In 1966, just a mere four years after Uganda attained self-rule, central government soldiers on orders of Prime Minister Milton Obote attacked the palace of the Baganda king, Kabaka Edward Mutesa 11, who also doubled as President of Uganda.
By Dr Martin M. Lwanga
Our independence from the short 68 year British Colonial rule ( 1894- 1962) would be better spent in quiet self-reflection than basking in the usual feel good self-congratulatory messages.
If Ugandans would just pause for once and ask ourselves searching questions like, what happened, and how can we all, especially those with the means of power to influences change, safeguard the future for the sake of this nation and her children.
This is the story. In 1966, just a mere four years after Uganda attained self-rule, central government soldiers on orders of Prime Minister Milton Obote attacked the palace of the Baganda king, Kabaka Edward Mutesa II, who also doubled as President of Uganda.
Hundreds of civilian lives, many who had gone to be with their king in an hour of need, were killed. In 1971, five years down the road, yet again more blood was shed as an uncouth military General of barbaric manners, who took over government on the pretext of restoring constitutional order. He was the same man who had led the brutal onslaught on the Kabaka’s palace, who in 1969 had died in exile, penniless and much distraught.
Gen Idi Amin then took to extreme savagery to exterminate members of the Lango and Acholi tribes, or anyone for that matter, he feared loyal to the fallen Obote government. A Chief Justice, Mr Ben Kiwanuka was kidnapped and murdered; the Vice Chancellor of Makerere University, Mr Frank Kalimuzo suffered the same fate; the former Minister of Commerce, Mr William Kalema disappeared as was the Governor of Bank of Uganda, Mr Joseph Mubiru. Many of the victim’s remains have never been recovered for a final closure.
One day after a dream Amin just decided to “throw out” Ugandans and foreigners of Asian extraction- grabbing their property with much fanfare. Later, still undeterred, he went after the head of the Anglican Church, Archbishop Janan Luwum, along with other ministers. On September 12th, a dozen Ugandans were killed by firing squad at clock tower after being rushed through a military trial and convicted of treason. Those who witnessed that sad spectacle, many walked away with their heads down with confusion, as were the fallen.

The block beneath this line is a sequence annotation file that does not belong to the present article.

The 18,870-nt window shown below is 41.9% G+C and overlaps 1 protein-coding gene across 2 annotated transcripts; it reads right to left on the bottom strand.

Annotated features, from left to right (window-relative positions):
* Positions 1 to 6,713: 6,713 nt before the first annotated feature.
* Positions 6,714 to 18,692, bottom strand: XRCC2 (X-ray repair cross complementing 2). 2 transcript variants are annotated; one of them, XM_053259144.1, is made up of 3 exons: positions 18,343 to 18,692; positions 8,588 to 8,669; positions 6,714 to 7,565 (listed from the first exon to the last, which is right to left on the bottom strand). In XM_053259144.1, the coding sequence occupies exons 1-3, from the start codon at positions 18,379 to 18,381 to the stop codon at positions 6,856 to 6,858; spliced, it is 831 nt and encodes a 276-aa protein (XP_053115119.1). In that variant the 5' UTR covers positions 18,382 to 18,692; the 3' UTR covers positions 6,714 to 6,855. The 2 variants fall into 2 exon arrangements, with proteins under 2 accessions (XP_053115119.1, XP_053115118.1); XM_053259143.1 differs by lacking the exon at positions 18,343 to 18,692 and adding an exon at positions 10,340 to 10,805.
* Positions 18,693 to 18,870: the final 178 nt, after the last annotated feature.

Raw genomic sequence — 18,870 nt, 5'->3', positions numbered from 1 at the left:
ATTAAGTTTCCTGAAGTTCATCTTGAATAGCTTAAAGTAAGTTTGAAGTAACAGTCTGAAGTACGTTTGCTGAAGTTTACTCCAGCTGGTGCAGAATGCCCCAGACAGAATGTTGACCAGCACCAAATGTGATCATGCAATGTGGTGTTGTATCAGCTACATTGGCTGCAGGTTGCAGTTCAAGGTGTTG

Finally in 1979 a war was waged from neighboring country, Tanzania, to remove the Amin dictatorship and its reign of terror. But peace was now elusive. As the rest of Uganda celebrated the fall of Amin revenge killings were exacted on the West Nile community, allegedly for their support of Amin. Many fled to Sudan and Congo. In 1980-6 there was yet a war that again left hundreds of thousands dead in the Luwero triangle, mostly poor rural Baganda folks, fought on the ground to remove a government that had rigged elections! Many Ugandans, also, of Rwandese extraction were thrown in refugee camps for alleged loyalty to the rebels.
After the NRM government won, in 1986, there has since followed more wars and bloodshed in Teso, Northern Uganda (where a million Ugandans ended up in relief war camps), killings in Kasese and alleged torture of prisoners.
Meanwhile the public is growing ever restless with economic distress on the rise in fear for the future.
Some may wonder if not all nations go through such! I can offer Tanzania. It’s a far larger nation and with even more ethnic communities than Uganda. She had her independence earlier than Uganda in 1961. Except for some occasional fracas nothing near to the wars we have known here in Uganda. Tanzania (just like Kenya who had her independence in 1963) has never had a government fall by military coup. Their economy long overtook Uganda and is now double the size of our GDP. Most importantly the level of inequality is much far less.
Tanzanians, although they mostly come from the Bantu, who dominate the plains of Uganda, are generally far more cohesive as a nation and speak more with one voice on the whole. In travels there I have found them to have a serene calming presence far from the hate and spite which is the story of Uganda. Their founding President, Julius Nyerere, who was educated at one of our universities, did not leave behind a cult of himself and his tribe mates in power; at least we all know for sure he did not amass property nor are known members of his family beneficiary of his long stay in power. There is no Nyerere dynasty.
Tanzania may not be a perfect test case, but a clear and contrasting difference of the fate of Uganda. Tanzania has now four living heads of state (Messers Hassan Mwinyi, Benjamin Mkapa, Jakaya Kikwete) who are freely walking about occasionally offering needed elderly counsel. This contrasts in Uganda where all ex- Presidents, must first flee to exile where three have died. Only Godfrey Binaisa and General Tito Okello after decades of wandering in exile luckily died in their country, after receiving some assurances.
So, all the innocent blood shed since this nation attained self-rule, and scattered I every part of this country, now cries, “What happened?!”
Well, on the recent Independence Day, October 9, 2018, may all Ugandans continue to pray that one day sanity will return and this withered nation which a legendary and optimistic Prime Minister once called “The Pearl of Africa” may rise above and know of peace and prosperity, for generations to come!
The writer is senior lecturer and Dean of School of Business of the Uganda Christian University, Mukono.